Like early Asko units that Bosch washer plugged into the matching dryer IIRC. You then plugged dryer into outlet.... However there is nothing wrong with just plugging washer itself into proper outlet (208v-240v 60hz 15amp)

Unlike later Miele washers (19xx onwards series), these early Bosch, Asko and Creda washers and dryers were all straight 208v-240v machines, no 120v required.

Like Miele washers of same period unit *must* be connected to hot and cold water taps, even if used as cold fill only. You'll need a "Y" connector to split water from a single tap to both hoses if you're going with cold fill.

Keep in mind while the washer is designed to work with hot and cold water, it can run as cold fill, cycle times will be longer as it will take more time to heat the water.

There should be a little wrench (came with kit in new washer) used for tightening nuts and leveling legs. It should be stored behind toe kick panel (use screws to remove).

Big thing about these Bosch washers was their strict warning against using chlorine bleach. Period, full stop, just don't do it. IIRC from old discussions about Bosch washers use of chlorine bleach voided the warranty.

All and all this little Bosch is a pretty sophisticated bit of kit.

Bosch called their wash system of the time "Sensortronic Plus" and it has features like suds sensing, unbalanced load detection, delayed start, end of cycle signal... Machine constantly monitors cycle and will add or subtract time based upon load size, soil levels, any OOB issues and more.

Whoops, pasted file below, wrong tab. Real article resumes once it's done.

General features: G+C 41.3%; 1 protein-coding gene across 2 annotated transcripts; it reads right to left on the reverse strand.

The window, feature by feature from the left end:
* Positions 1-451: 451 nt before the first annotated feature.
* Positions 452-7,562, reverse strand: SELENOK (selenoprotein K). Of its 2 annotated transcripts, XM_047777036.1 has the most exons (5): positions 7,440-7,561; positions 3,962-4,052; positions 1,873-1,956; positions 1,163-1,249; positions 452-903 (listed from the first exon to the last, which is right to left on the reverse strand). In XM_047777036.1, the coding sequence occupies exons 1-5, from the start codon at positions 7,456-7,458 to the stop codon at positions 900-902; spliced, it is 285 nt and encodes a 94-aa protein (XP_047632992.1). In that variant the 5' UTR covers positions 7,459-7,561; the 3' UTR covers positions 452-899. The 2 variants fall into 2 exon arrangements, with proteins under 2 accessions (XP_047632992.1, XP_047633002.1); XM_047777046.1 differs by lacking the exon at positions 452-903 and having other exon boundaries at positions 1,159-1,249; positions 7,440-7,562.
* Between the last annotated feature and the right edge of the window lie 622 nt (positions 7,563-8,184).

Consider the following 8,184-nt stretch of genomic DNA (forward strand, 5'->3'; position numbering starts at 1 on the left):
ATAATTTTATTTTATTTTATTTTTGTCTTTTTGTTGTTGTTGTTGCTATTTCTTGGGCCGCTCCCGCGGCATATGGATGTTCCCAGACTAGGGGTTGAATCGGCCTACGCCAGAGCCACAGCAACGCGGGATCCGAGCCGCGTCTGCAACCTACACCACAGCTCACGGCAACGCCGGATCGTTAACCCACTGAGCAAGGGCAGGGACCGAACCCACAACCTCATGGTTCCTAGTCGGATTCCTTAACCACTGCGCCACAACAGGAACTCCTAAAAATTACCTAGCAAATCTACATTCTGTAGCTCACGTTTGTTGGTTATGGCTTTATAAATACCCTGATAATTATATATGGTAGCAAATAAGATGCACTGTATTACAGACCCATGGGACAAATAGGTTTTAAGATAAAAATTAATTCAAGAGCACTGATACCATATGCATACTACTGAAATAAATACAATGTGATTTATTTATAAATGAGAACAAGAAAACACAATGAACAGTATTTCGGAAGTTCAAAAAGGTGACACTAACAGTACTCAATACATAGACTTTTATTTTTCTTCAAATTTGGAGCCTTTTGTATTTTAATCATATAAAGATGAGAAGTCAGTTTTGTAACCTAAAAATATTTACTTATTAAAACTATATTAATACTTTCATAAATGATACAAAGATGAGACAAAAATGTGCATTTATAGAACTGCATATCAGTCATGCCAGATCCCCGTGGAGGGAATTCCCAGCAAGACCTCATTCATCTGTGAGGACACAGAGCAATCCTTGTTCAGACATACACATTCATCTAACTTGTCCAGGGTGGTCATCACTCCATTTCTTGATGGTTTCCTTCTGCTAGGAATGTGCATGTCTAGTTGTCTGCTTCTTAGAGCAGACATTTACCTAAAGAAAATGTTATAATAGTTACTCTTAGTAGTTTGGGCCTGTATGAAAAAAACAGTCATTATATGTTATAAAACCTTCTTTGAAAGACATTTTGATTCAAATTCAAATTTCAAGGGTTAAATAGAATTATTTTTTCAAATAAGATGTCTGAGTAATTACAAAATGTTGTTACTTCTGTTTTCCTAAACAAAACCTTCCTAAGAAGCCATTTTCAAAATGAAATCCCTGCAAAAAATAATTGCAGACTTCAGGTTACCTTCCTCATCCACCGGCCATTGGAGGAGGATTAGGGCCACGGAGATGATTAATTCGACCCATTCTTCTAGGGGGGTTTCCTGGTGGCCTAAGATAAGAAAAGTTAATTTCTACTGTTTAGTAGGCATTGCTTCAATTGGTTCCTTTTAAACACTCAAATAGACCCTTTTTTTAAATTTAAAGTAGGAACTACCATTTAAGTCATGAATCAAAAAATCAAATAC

Parts are still available:

Use and Care manual:

Bosch uses a brush motor in this machine and sooner or later they (the brushes) will need replacing.

Post# 1037813 , Reply# 4   7/11/2019 at 04:24 by Launderess (Quiet Please, There´s a Lady on Stage)        
Another thing

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Keep in mind Bosch sold same machine in Europe so if you need parts and cannot find them in USA, there is always other side of the pond.

Post# 1037828 , Reply# 5   7/11/2019 at 06:56 by combo52 (Beltsville,Md)        
Early Bosch Washer [ for the US market ]

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We have two of these in the warehouse, I thought they do a pretty good job, they actually reach around an 800 RPM spin speed between all the rinses on the heavier cycles.


Many of the ones we have seen failed because the motor brushes wore out, but Jason cleverly used some kind of Vacuum cleaner motor brushes to fix the machine.


Its a fun little washer overall, but it uses a lot of electricity and water for the amount of clothing you can wash in it.


John L.

Post# 1037836 , Reply# 6   7/11/2019 at 08:04 by chachp (North Little Rock, AR)        
I had two of these over the years